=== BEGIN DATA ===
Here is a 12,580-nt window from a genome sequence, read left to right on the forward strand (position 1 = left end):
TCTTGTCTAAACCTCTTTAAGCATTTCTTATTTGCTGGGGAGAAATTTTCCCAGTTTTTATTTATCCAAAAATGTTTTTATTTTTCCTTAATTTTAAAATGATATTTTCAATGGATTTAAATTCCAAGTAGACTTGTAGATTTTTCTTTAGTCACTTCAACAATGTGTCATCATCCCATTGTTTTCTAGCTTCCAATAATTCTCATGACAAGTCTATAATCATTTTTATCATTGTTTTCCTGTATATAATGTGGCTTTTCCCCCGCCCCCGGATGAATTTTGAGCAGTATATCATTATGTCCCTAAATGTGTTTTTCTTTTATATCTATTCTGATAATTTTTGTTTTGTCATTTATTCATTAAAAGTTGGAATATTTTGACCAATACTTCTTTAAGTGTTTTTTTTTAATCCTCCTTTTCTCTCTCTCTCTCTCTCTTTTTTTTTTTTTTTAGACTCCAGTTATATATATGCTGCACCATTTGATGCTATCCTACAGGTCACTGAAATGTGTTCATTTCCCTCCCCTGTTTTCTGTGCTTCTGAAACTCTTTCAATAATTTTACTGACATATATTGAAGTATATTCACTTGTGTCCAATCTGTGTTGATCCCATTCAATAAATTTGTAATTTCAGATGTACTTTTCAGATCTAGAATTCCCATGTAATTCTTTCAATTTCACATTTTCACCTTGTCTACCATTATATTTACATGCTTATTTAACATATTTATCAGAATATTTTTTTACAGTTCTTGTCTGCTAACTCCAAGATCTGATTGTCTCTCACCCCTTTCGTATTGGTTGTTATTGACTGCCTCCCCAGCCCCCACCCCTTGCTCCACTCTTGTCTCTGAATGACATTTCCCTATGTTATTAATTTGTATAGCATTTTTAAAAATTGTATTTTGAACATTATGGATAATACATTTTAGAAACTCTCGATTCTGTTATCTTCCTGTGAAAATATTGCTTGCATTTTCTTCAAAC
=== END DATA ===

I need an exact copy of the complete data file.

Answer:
Here is a 12,580-nt window from a genome sequence, read left to right on the forward strand (position 1 = left end):
TCTTGTCTAAACCTCTTTAAGCATTTCTTATTTGCTGGGGAGAAATTTTCCCAGTTTTTATTTATCCAAAAATGTTTTTATTTTTCCTTAATTTTAAAATGATATTTTCAATGGATTTAAATTCCAAGTAGACTTGTAGATTTTTCTTTAGTCACTTCAACAATGTGTCATCATCCCATTGTTTTCTAGCTTCCAATAATTCTCATGACAAGTCTATAATCATTTTTATCATTGTTTTCCTGTATATAATGTGGCTTTTCCCCCGCCCCCGGATGAATTTTGAGCAGTATATCATTATGTCCCTAAATGTGTTTTTCTTTTATATCTATTCTGATAATTTTTGTTTTGTCATTTATTCATTAAAAGTTGGAATATTTTGACCAATACTTCTTTAAGTGTTTTTTTTTAATCCTCCTTTTCTCTCTCTCTCTCTCTCTTTTTTTTTTTTTTTAGACTCCAGTTATATATATGCTGCACCATTTGATGCTATCCTACAGGTCACTGAAATGTGTTCATTTCCCTCCCCTGTTTTCTGTGCTTCTGAAACTCTTTCAATAATTTTACTGACATATATTGAAGTATATTCACTTGTGTCCAATCTGTGTTGATCCCATTCAATAAATTTGTAATTTCAGATGTACTTTTCAGATCTAGAATTCCCATGTAATTCTTTCAATTTCACATTTTCACCTTGTCTACCATTATATTTACATGCTTATTTAACATATTTATCAGAATATTTTTTTACAGTTCTTGTCTGCTAACTCCAAGATCTGATTGTCTCTCACCCCTTTCGTATTGGTTGTTATTGACTGCCTCCCCAGCCCCCACCCCTTGCTCCACTCTTGTCTCTGAATGACATTTCCCTATGTTATTAATTTGTATAGCATTTTTAAAAATTGTATTTTGAACATTATGGATAATACATTTTAGAAACTCTCGATTCTGTTATCTTCCTGTGAAAATATTGCTTGCATTTTCTTCAAAC